To some, Landed, Can’s seventh studio album, was something of a disappointment. It didn’t have the same experimental feel of Tago Mago, Ege Bamyasi or Future Days. And it was less arty than the jazzy textures of Soon Over Babaluma. In fact, the first track, “Full Moon on the Highway,” is a three-minute fuzz-rock song played in a fairly traditional rock ‘n’ roll style. It didn’t sound like the same Can. Oh, but it was.
All of the original members of the band were still active, save for first singer Malcolm Mooney, but as a quartet, they continued to make interesting and even compelling music. Landed is somewhat more accessible and more, dare I say it, straightforward than their previous discs, which may not have made it their creative apex. Nonetheless, the songs ain’t bad.
“Full Moon,” for being so, well, ordinary, actually rocks out quite a bit. And then there’s the exotic, eastern sounding “Half Past One,” with odd keyboards and Michael Karoli’s reverb-laden lead vocal treatment. “Hunters and Collectors” is one of the better tracks on the album, opening with odd percussive noises before zooming into an eerie, psychedelic ride led by Karoli’s tripped out vocals and guitar heroics. It drones and screams all at once, showing an odd juxtaposition, though one that ultimately makes for one of the album’s best tracks.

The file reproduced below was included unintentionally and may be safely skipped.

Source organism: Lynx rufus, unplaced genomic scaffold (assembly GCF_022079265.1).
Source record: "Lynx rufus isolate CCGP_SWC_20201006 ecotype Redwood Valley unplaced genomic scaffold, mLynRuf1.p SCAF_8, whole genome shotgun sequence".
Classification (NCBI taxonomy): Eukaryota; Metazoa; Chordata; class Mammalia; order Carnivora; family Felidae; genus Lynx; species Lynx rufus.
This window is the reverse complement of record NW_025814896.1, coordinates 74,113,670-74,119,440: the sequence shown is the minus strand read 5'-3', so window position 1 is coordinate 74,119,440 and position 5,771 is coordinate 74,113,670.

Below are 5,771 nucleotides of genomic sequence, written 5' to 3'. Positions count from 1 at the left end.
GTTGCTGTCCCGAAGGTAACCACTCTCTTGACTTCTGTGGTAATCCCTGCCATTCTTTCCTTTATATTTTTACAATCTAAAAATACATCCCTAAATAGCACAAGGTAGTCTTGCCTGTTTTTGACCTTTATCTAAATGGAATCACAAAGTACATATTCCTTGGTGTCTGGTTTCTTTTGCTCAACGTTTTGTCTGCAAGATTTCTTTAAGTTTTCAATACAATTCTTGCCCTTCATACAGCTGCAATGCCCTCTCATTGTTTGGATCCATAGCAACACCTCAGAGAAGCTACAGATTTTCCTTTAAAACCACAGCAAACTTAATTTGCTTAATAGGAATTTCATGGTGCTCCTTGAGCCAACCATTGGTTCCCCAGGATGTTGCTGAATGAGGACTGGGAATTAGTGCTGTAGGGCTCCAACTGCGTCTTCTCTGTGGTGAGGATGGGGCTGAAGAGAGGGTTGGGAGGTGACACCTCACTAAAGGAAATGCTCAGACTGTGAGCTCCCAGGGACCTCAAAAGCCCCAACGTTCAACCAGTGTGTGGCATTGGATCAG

“Vernal Equinox” is noisy and peculiar, opening with pounding piano chords and some noisy guitar that sounded something like one of Sonny Sharrock’s chaotic freakouts. Ultimately, it’s just one long jam session, but it’s pretty cool nonetheless. “Red Hot Indians” follows, a saxophone-led percussive jam. It’s funkier, like the band’s older material, and offers yet another highlight from the album. The final track, “Unfinished,” is the long one, as there always seems to be that one. Stretching on for thirteen minutes and some change, it’s more oblique and ambient, utilizing lots of clicks and clangs, then giving way to keyboard washes and otherworldly screeches.
Landed is a little out there. It’s not as consistent as the band’s other records, but it’s still a fine listen. And thanks to Mute, we’re given a new chance at hearing it through better technology. It may not be Ege Bamyasi, but it’ll do.
Similar Albums/Albums Influenced:
Can – Monster Movie
Pink Floyd – Piper At the Gates of Dawn
Flying Saucer Attack – Further
Jeff Terich is the founder and editor of Treble. He's been writing about music for 20 years and has been published at American Songwriter, Bandcamp Daily, Reverb, Spin, Stereogum, uDiscoverMusic, VinylMePlease and some others that he's forgetting right now. He's still not tired of it.